Aside from competitive salaries, paid vacation is one of the top benefits desired by employees. With a tight employment market, about 2/3 of employers market their vacation/paid time off benefits to attract top candidates to their organization (according to a recent World at Work survey). When designing and reviewing their time off policies, employers should consider the questions below. It is important to check state laws regarding vacation as these can vary from state to state.
Which is better – Vacation or Paid Time Off (PTO)?
PTO combines vacation and sick leave into one plan and can be taken for any reason. Traditional vacation and sick leave are two separate programs and can be taken only for the intended purpose. According to the World at Work survey, 52% of employers offer traditional vacation and sick leaves plans while 41% of employers provide a PTO plan. The other 7% offer a different kind of vacation plan or no plan.
Employees like PTO because it gives them more flexibility and provides more vacation time to those who do not typically take many sick days. Employers find it easier to administer because everything is in one pot. On the downside, employees who use most or all of their PTO may not have a sufficient amount left if they are unexpectedly out sick or have other unforeseen needs for time off. Employers may find employees are taking more unscheduled days off than with traditional vacation and sick leave plans. Because employees are offered more days of leave in a PTO plan, employers may need to pay out a larger balance of PTO when an employee leave the company. Refer to the next paragraph for information on how PTO interacts with state sick leave laws.
If my state has a sick leave law, can I offer PTO instead of sick leave?
Yes. Employers that offer PTO instead of traditional vacation and sick leave plans must include all provisions of state sick leave laws in their PTO policy. This including complying with accrual amounts, year-end carry over, accrual cap, reasons for taking leave, non-retaliation, etc.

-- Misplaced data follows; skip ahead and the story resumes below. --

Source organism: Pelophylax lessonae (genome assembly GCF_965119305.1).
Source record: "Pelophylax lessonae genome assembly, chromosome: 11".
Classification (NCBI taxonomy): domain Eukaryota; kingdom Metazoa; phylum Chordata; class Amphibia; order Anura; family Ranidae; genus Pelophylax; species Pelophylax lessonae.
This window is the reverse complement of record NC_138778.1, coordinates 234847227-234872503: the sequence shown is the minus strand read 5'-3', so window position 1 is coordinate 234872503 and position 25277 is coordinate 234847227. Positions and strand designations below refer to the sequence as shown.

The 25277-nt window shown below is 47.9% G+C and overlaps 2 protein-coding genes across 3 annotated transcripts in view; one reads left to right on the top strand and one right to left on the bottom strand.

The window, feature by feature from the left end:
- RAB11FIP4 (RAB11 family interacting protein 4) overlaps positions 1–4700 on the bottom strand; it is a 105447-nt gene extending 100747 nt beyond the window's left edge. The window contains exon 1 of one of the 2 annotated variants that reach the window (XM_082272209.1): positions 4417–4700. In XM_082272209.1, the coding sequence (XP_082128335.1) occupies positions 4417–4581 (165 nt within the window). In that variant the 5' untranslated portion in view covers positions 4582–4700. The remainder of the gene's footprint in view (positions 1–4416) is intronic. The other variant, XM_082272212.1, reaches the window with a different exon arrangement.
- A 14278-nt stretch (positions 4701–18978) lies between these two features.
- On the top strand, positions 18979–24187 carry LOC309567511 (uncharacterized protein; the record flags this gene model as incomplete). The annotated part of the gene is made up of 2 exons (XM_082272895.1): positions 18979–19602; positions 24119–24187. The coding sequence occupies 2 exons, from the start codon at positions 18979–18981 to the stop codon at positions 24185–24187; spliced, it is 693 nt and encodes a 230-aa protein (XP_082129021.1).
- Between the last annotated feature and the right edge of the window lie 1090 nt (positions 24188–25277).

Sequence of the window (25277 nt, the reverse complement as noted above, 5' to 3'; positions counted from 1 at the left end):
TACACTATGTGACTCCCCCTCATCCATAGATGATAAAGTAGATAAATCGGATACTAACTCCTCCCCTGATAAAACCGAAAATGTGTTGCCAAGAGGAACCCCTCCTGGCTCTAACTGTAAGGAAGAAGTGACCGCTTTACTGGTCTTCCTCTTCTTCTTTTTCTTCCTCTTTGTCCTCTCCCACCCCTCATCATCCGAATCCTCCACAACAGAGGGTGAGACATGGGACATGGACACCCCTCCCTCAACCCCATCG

How long should new employees wait before using vacation and PTO?
According to the World at Work survey, allowing new hires to use vacation immediately is the norm (63% of employers provide immediate use), but 90-day waiting periods are also common.
Are we required to allow employees to carry over vacation or PTO at year-end?
No, unless you are in one of the few states where “use it or lose it” vacation policies are not permitted. As noted above, if you offer PTO instead of sick leave, you will need to comply with sick leave laws which include provisions related to carry-over and accrual caps. Your employee handbook should clearly state how vacation carry-over and vacation accrual caps, if any, are handled.
Do we have to pay off accrued but unused vacation or PTO when employees leave the company?
No, unless you are in state where vacation/PTO must be paid out upon separation. According to the World at Work survey, almost 50% of employers pay out vacation/PTO when employees leave the organization Whether you pay it out or not, it is important to state in your employee handbook how vacation/PTO will be handled when employees separate. If your policy is silent on this issue, some states may interpret the employer’s policy as requiring a pay-out.
For expert guidance on vacation, sick leave, PTO policies and employee handbooks, contact us at LJ Consulting. We specialize in custom creation and updating of employee handbook for small businesses.